1935 – Birthday of W. P. Kinsella in Edmonton, Alberta, author most famous for “Shoeless Joe” (1982), the book that was made into the movie “Field of Dreams.” He has written several books involving baseball, and also several involving Native North Americans.  The book was mildly controversial in that it used a living person, the reclusive author, J.D. Salinger, as one of its main characters. Kinsella, who had never met him, created a wholly imagined character (aside from his being a recluse) based on the author of “The Catcher in the Rye,” a book that had great meaning to him when he was a young man.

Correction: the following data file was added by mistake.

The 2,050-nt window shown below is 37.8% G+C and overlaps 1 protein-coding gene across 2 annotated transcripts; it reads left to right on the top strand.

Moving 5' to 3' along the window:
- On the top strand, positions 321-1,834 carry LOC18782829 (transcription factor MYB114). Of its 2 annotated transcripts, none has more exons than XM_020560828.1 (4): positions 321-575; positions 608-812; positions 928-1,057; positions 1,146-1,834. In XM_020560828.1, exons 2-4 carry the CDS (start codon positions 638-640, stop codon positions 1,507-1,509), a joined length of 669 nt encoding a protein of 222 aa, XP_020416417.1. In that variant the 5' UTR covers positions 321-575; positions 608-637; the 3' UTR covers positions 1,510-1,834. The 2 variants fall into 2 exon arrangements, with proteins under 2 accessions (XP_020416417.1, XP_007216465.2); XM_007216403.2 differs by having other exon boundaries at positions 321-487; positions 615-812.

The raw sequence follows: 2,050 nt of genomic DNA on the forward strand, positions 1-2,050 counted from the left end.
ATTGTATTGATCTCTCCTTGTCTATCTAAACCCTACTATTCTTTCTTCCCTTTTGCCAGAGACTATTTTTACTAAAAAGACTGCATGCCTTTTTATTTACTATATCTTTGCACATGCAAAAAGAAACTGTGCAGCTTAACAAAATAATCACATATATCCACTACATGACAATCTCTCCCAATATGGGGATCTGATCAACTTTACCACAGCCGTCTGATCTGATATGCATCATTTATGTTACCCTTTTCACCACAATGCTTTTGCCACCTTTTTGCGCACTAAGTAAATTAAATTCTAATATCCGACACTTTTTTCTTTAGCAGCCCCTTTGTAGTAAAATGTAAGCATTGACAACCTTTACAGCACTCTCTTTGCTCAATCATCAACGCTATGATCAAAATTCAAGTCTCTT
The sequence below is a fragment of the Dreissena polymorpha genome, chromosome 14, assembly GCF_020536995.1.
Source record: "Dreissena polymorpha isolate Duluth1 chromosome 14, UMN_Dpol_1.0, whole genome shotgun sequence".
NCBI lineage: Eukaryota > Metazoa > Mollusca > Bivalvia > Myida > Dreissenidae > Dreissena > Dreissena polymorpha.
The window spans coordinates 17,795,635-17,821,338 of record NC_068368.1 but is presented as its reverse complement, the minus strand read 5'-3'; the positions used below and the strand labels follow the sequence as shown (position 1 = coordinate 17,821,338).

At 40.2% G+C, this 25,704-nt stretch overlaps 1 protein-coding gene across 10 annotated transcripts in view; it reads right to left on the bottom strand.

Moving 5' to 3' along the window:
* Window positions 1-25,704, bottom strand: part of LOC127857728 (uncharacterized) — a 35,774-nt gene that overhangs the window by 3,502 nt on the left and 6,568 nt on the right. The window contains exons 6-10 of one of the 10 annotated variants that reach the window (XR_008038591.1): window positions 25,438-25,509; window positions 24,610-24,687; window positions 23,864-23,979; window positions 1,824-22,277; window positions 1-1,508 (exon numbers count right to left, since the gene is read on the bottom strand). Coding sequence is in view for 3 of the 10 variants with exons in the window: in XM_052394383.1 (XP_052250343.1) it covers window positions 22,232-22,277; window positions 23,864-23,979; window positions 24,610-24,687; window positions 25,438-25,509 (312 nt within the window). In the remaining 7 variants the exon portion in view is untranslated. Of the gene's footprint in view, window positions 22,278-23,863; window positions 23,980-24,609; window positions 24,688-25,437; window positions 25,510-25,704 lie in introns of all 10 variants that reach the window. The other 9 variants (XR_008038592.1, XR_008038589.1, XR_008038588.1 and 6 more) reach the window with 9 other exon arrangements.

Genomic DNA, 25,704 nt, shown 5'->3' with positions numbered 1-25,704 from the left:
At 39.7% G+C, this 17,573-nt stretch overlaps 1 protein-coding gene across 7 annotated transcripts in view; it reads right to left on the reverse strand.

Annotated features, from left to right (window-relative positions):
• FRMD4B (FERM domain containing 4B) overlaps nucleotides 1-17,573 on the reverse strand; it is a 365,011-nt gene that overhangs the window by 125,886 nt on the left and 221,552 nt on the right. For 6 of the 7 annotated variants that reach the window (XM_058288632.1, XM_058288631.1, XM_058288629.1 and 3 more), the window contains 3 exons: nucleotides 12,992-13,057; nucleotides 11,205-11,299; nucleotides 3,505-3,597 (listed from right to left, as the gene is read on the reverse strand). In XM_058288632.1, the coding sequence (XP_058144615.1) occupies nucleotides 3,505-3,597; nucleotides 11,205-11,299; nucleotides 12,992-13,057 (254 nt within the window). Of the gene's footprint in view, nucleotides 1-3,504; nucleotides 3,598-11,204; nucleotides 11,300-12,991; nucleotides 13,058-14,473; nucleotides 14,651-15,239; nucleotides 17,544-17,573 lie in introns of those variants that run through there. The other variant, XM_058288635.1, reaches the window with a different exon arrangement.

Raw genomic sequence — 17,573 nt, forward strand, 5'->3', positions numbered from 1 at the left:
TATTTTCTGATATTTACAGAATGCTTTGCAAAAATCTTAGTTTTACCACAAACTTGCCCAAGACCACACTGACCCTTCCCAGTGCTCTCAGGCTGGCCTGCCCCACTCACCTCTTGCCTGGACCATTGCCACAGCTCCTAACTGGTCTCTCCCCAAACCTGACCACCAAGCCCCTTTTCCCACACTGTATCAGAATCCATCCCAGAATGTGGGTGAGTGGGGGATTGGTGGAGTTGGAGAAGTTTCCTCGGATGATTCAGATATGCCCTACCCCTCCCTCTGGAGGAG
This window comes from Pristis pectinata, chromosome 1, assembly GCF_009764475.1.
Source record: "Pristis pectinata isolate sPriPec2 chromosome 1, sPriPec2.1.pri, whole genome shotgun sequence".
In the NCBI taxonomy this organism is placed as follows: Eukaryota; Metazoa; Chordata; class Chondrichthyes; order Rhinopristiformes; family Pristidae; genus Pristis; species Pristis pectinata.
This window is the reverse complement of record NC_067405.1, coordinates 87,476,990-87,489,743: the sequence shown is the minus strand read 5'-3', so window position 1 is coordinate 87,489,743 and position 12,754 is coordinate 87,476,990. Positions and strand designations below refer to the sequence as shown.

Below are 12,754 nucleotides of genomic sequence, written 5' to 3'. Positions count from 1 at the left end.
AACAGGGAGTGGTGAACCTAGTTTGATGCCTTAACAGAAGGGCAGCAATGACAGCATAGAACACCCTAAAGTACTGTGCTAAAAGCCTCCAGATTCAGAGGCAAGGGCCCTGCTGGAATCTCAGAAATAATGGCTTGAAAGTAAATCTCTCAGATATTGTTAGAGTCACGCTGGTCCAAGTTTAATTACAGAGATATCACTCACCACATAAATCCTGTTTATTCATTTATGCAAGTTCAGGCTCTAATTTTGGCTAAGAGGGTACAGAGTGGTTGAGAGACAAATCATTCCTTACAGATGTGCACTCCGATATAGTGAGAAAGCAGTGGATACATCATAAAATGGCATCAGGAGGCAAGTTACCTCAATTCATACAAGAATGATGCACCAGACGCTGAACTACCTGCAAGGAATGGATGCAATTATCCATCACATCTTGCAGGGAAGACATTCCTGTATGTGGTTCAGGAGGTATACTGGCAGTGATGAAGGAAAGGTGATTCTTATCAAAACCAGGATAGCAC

1936 - The Remington Rand strike of 1936–37 was a strike by the American Federation of Labor (AFL) against the Remington Rand Company. The strike began in May, 1936 and ended in April, 1937, although the strike settlement would not be fully implemented until mid-1940. In March, 1934, the AFL began organizing skilled workers at two typewriter companies, Underwood and Remington Rand. The employees organized the District Council of Office Equipment Workers, a federal union affiliated with the AFL. Six plants were organized New York, Connecticut and Ohio.  James Rand, Jr., president of Remington Rand, refused to bargain with the union. On May 8, 1934, 6,500 workers struck to force the company to recognize the union and sign a collective bargaining agreement. On June 18, 1936, the firm recognized the union and signed a contract which provided wage increases and established a grievance procedure.  Remington Rand, however, continued a policy of harassment and obstruction toward the union. It often violated the contract in small ways (forcing the union to file time-consuming and costly grievances), harassed union leaders, and generally contested the union at every turn.  Worker anger had built high by May, 1936, when the company spread rumors that its plants were being bought by an unknown firm that would no longer recognize the union. Remington Rand then announced it had purchased a typewriter plant in nearby Elmira, NY and might close the Tonawanda and Syracuse facilities. The union demanded information on possible plant closures, which the company refused.  The union then threatened a strike. In retaliation, the company distributed its own strike ballots and claimed that it alone could speak for workers. Outraged union officials seized and destroyed the company's ballots, interrupted and broke up meetings at which ballots were handed out, and harassed and physically intimidated managers trying to conduct balloting.  The Joint Board quickly held its own strike vote. More than 75% of the union's members voted to strike. Union officials asked the company to submit the dispute to a federal mediator, but the company refused to do so. Instead, Remington Rand fired the presidents of the local unions in Tonawanda and Syracuse along with fifteen other union activists. Infuriated workers in Ilion, Syracuse and Tonawanda walked off their jobs on May 25, 1936, followed by Remington Rand workers in Ohio and Connecticut the following day.